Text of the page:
Documents seized by US Navy Seals during the deadly raid to kill arch-terrorist Osama Bin Laden last May revealed a close working relationship between Al-Qaeda, the Afghan Taliban, and other terrorist groups.
Sources in Washington say that a three-way conversation between Bin Laden, his then deputy Ayman Zawahiri and Mullah Omar, the overall commander of the Taliban, indicated a “very considerable degree of ideological convergence.”
The cache of documents includes memos apparently dictated by Bin Laden urging followers to avoid indiscriminate attacks which kill Muslims.
However, despite US and Afghan hopes that the Taliban could be persuaded to renounce terrorism and come to a negotiated peace agreement, the documents indicate the group may be inclined to grant safe-haven to Al-Qaeda and its terror confederates.
A close alliance or cooperation between senior Taliban and al-Qaeda members is considered deeply problematic for the NATO withdrawal from Afghanistan in 2014.
American officials sought last year to make a distinction between al-Qaeda fighters, whom they claim number "less than 100" in Afghanistan, and the Taliban who are fighting NATO troops.
NATO had originally invaded Taliban-controlled Afghanistan because officials there allowed al-Qaeda to operate within the country and plan the September 11 terrorist attacks.
But the documents show direct communications between the al-Qaeda chief and his deputy, Ayman Zawahiri, just weeks before the raid in which he was discovered.
The documents include memos stating broad strategic aims but little “hands-on” planning, according to the newspaper’s sources.
“His communications were written on a computer in the compound in Abbottabad where he lived, loaded on to memory sticks and then sent from distant internet cafes by a courier. It was this courier who eventually led the CIA to the al-Qaeda chief,” sources in Washington told reporters.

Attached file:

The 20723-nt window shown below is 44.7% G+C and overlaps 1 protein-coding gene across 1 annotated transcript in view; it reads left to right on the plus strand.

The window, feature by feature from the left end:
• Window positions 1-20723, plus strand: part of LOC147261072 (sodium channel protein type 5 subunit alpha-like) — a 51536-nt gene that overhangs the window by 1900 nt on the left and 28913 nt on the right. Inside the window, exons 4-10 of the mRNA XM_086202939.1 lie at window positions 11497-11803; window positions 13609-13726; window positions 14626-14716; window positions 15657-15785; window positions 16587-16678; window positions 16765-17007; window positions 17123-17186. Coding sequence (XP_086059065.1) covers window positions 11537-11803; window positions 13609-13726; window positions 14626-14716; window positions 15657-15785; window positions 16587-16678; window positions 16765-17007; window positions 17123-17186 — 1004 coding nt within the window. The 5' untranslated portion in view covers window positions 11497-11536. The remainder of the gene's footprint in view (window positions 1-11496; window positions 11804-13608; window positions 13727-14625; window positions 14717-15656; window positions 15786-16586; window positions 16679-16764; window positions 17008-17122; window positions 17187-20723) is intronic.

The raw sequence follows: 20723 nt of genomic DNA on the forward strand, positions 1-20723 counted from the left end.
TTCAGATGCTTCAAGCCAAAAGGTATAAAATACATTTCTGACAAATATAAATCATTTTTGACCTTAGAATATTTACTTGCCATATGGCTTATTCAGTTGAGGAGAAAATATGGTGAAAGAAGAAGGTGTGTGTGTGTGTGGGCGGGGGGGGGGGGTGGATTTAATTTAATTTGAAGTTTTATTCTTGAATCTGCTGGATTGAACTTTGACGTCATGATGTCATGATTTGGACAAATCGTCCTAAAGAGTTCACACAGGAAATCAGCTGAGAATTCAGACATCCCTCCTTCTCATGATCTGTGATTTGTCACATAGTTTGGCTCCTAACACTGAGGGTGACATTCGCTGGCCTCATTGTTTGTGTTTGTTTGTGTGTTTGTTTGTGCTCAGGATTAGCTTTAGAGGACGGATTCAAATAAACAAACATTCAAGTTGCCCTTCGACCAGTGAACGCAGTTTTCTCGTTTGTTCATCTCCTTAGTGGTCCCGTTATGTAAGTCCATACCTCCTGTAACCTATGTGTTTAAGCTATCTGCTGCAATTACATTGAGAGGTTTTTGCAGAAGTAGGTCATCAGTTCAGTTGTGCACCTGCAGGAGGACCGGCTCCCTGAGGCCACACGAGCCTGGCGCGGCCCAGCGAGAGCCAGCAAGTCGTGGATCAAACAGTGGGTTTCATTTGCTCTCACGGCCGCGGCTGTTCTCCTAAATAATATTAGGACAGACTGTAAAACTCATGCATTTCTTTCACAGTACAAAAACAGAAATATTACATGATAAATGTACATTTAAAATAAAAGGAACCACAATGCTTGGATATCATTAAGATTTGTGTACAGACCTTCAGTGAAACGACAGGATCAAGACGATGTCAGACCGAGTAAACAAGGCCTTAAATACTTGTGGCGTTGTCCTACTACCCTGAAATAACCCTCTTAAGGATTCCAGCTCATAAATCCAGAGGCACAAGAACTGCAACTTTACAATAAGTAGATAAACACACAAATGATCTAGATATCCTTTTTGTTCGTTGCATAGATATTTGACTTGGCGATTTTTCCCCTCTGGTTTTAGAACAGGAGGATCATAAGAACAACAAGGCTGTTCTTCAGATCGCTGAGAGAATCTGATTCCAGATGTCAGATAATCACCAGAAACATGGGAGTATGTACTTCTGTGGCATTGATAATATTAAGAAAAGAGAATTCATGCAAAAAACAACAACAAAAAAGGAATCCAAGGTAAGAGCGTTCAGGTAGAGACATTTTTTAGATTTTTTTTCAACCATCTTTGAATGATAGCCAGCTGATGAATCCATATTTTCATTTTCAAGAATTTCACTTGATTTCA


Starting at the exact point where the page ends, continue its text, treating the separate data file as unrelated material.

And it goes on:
Bin Laden was killed after being tracked down by US special forces to a safe house in the north-west Pakistani city of Abbottabad in May last year.
The documents, whose dates range from several years to as recent as only weeks before the May 2 raid, also show that Bin Laden was in indirect communication with Nigerian-based militant group Boko Haram, and other terror groups.
Republican officials have charged the Obama administration is cynically trumpeting the President's role in Osama Bin Laden's final demise at the hands of US commandos as an election ploy.
Senior GOP leaders note the timing of the release of the documents - which have been in US hands for almost a year - comes as Obama squares off with GOP front-runner Mitt Romney in the 2012 presidential election race.
Republicans have made gains attacking Obama's foreign policy record in recent weeks forcing the US president fighting to alter perceptions.
In an uncharacteristic move, New York Times reporters Peter Baker and Michael Shear on Friday, seemed to embrace Republican allegations, writing “few presidents have talked about the killing of an individual enemy in such an expansive way."
Baker and Shear added that, Obama has taken the "unusual route of bragging about how he killed a man."
However, it was also revealed last week that Obama himself played only a nominal role in the covert operation that killed the United States' most wanted terrorist. The hunt for - and operation to kill - Osama Bin Laden was planned, overseen, and commanded by US Navy Admiral Wm. McRaven.